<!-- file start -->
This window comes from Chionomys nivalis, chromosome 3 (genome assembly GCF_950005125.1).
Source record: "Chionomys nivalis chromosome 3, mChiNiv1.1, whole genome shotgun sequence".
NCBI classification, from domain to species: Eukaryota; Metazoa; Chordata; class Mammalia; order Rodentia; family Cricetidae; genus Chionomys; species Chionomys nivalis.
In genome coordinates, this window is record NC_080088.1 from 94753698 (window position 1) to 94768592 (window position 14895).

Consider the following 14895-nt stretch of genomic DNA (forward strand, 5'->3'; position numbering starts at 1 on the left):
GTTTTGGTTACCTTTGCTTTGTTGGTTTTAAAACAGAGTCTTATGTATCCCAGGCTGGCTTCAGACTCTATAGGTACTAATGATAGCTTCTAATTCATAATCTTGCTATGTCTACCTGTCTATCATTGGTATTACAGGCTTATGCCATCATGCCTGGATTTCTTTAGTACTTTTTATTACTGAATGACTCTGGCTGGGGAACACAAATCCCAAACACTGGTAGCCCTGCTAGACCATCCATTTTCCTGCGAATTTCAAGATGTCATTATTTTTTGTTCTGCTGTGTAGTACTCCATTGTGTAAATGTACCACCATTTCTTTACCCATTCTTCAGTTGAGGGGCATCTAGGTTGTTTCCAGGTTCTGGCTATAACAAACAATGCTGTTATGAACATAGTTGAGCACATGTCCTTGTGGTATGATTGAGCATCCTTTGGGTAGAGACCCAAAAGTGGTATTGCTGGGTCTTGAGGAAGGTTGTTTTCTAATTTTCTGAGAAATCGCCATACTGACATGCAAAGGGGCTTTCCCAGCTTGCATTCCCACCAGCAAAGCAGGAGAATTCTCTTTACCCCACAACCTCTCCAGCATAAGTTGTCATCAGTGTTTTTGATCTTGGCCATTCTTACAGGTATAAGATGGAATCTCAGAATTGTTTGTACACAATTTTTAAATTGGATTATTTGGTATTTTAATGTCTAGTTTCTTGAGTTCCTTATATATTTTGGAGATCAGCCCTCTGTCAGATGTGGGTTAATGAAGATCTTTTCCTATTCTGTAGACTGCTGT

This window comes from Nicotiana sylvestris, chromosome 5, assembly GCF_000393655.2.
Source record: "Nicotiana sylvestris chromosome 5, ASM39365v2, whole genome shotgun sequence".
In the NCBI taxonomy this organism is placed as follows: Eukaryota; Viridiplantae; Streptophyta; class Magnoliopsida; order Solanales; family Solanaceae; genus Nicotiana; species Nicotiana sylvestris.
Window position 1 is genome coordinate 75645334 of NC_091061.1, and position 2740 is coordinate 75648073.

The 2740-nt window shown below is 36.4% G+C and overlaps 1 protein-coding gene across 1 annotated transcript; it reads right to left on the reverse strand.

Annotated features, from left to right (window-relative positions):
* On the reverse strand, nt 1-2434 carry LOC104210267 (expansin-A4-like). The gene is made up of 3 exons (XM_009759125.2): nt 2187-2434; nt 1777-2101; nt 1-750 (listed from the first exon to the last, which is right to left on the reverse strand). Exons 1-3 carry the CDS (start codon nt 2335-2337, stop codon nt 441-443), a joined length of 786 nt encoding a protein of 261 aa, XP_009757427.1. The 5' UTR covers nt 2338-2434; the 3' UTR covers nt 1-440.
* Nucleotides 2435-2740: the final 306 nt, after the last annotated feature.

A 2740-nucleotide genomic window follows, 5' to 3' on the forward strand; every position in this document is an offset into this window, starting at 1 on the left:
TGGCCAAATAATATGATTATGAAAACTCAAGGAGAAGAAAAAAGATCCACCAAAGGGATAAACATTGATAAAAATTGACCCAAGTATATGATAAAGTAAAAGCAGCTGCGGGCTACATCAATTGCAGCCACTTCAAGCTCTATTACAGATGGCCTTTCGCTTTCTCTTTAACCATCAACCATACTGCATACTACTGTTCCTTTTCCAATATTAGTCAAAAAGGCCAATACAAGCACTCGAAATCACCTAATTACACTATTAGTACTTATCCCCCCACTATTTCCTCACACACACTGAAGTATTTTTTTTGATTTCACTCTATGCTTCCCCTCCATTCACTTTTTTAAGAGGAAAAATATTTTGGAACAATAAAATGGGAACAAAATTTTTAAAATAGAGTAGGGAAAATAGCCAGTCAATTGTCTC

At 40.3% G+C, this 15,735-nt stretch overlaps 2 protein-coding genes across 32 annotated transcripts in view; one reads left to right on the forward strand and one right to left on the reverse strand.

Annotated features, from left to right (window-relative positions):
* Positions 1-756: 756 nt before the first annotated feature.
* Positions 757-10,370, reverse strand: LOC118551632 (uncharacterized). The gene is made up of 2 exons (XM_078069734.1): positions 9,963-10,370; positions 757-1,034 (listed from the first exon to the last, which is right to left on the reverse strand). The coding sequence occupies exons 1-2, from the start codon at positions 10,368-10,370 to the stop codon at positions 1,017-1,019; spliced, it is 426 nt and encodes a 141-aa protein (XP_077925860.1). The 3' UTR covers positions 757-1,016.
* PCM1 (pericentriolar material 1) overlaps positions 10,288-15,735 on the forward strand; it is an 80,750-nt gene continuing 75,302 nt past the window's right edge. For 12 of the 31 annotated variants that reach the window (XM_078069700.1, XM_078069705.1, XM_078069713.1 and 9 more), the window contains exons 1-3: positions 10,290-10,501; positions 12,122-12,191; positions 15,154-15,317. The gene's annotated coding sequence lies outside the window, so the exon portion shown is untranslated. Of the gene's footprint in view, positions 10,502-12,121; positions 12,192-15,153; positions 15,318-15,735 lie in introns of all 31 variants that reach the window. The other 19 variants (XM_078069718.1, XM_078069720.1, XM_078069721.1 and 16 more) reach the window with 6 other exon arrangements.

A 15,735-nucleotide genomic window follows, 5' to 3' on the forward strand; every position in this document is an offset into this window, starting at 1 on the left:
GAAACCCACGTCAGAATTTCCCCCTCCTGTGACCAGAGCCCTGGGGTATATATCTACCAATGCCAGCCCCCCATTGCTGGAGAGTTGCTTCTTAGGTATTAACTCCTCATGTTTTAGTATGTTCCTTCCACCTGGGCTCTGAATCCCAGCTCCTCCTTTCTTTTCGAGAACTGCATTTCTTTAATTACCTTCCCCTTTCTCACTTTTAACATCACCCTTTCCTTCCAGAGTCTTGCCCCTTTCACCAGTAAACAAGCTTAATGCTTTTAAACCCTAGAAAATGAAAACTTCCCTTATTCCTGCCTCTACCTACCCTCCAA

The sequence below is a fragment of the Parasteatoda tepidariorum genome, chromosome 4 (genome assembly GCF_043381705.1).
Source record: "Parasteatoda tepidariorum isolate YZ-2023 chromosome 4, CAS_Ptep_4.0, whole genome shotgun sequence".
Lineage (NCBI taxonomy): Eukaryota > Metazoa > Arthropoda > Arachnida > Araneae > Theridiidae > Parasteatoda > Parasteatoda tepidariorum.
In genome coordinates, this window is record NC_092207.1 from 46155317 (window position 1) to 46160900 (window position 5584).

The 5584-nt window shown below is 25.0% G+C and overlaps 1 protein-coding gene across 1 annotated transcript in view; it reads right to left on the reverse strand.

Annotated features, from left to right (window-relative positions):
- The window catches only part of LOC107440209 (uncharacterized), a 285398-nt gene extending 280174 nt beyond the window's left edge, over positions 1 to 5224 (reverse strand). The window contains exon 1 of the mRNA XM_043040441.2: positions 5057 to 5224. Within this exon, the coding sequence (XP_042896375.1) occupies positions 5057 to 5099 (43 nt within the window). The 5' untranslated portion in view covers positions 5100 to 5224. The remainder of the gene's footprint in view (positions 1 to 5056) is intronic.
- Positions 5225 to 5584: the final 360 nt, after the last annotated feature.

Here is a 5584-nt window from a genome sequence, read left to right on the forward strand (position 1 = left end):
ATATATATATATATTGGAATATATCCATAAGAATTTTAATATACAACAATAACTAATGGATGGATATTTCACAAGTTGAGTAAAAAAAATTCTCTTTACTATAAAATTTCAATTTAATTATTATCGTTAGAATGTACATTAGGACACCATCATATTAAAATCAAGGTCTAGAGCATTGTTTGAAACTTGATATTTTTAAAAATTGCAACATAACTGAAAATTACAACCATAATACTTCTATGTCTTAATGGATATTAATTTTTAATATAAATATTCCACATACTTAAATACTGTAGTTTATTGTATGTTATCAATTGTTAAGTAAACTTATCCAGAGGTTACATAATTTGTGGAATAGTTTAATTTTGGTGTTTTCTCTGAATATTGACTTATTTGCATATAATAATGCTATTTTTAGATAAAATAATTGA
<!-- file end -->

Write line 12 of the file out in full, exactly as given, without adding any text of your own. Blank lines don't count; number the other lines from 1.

Annotated features, from left to right (window-relative positions):